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Old 08-01-2008, 08:19 PM
 
574 posts, read 1,840,411 times
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Originally Posted by novanative75 View Post
There is another thread on here somewhere that has the exact number but I think in Collier County, 22% of teachers are considered out-of-field. That is compared to say 7-8% in other counties, states.
One must consider that a teacher can be out of field simply because he or she needs a class to be certified to teach students whose first language is not English. Let me explain. If we get a child in our class who is not proficient in English and we do not take an ESOL course within a year, we are considered "out of field" until we do it. I teach kindergarten. I have a BA in education and an additional certification in early childhood. This particular child was in my class for a total of two weeks and moved, yet I was listed as "out of field" until I took the course. This is so common that I would guess that probably more than half of all out of field teachers here are out of field only for that reason.

Nancy
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Old 08-01-2008, 08:25 PM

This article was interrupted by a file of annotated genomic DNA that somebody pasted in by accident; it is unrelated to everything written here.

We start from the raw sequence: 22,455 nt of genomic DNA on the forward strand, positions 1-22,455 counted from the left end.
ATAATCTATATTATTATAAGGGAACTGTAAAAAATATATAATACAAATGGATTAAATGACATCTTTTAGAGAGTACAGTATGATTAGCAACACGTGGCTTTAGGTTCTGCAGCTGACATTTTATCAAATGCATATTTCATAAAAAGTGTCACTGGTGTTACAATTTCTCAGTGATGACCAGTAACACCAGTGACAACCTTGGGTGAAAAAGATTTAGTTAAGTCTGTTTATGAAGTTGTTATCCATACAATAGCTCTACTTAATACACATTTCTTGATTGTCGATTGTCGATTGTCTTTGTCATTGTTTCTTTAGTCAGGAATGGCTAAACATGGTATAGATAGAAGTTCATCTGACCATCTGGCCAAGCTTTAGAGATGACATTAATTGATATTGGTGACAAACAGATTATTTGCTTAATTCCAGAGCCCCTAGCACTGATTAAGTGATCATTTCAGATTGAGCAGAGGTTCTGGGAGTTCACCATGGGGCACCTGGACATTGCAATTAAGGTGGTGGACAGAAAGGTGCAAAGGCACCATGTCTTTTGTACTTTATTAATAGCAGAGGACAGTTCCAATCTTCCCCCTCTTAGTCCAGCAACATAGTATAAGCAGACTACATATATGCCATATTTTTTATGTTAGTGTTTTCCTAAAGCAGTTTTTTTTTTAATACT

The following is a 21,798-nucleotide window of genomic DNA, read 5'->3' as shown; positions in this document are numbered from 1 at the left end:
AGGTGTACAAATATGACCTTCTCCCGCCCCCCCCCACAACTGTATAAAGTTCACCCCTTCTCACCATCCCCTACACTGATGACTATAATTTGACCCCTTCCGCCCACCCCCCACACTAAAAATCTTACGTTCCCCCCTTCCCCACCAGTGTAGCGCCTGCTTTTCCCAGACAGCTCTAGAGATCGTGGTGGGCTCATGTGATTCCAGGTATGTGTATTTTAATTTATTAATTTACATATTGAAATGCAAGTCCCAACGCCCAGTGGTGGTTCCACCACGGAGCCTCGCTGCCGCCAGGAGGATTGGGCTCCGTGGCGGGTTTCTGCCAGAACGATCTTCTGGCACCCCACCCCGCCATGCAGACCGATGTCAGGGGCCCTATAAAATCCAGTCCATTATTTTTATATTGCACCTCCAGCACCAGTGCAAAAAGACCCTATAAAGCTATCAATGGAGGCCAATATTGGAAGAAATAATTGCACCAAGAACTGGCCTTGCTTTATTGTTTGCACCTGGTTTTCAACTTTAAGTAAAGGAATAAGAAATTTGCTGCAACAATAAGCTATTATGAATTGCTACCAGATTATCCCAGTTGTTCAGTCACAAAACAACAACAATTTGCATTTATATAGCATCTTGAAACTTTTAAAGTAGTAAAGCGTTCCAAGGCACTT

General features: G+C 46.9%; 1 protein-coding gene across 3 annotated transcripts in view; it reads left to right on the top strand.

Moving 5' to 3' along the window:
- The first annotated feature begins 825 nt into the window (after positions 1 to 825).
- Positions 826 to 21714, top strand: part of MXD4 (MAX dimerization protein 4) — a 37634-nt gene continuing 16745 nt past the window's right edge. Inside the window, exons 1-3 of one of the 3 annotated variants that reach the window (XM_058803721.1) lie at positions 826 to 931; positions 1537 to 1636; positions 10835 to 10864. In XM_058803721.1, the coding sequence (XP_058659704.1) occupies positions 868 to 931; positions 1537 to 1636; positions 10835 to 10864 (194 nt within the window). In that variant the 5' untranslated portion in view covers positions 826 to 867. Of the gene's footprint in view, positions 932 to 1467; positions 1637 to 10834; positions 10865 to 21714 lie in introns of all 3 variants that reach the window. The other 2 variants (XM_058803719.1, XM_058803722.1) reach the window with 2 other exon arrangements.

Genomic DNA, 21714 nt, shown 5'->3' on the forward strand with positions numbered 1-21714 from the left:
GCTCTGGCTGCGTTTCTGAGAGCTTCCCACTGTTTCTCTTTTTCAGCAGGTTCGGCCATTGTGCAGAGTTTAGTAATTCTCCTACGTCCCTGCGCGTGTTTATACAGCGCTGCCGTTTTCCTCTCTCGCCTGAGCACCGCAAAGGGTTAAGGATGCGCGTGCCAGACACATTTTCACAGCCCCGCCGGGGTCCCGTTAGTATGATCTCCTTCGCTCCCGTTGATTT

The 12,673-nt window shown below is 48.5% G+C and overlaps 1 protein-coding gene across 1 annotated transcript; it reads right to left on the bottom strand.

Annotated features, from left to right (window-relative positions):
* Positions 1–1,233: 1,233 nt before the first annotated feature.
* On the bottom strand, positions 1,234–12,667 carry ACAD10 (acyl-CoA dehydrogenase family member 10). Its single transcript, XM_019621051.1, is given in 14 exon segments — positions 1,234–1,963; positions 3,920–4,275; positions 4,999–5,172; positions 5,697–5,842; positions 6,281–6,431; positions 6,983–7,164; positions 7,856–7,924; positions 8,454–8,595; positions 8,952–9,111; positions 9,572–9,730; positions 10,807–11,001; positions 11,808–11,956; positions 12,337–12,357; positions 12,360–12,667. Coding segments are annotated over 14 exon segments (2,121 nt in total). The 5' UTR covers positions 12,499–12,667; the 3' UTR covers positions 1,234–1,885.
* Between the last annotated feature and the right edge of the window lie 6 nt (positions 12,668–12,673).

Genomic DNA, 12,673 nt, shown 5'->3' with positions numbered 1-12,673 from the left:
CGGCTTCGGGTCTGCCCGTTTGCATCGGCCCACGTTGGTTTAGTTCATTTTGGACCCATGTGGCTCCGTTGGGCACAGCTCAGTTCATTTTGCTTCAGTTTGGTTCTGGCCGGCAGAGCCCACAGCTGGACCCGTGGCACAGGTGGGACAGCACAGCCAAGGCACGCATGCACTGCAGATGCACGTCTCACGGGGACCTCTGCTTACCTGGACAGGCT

574 posts, read 1,840,411 times
Reputation: 470
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Originally Posted by novanative75 View Post
Wow, 40% is actually really low for students attending 4-year colleges. The last high school I worked at was at 83%. I would wonder why the school is not doing more to educate their students on the availability of colleges to suit everyone and financial aid.
Keep in mind that the statistic is only for full time students attending four year universities. Many students go to community colleges now. They are more previlent than they used to be in most all communities, most have an excellent reputation and they are much less expensive. Our oldest just completed his AA in a community college here and is transferring right there on campus to a university to complete his degree. Our middle child just graduated and will be entering our community college the end of this month. I see no problem at all with going to a CC.

Nancy
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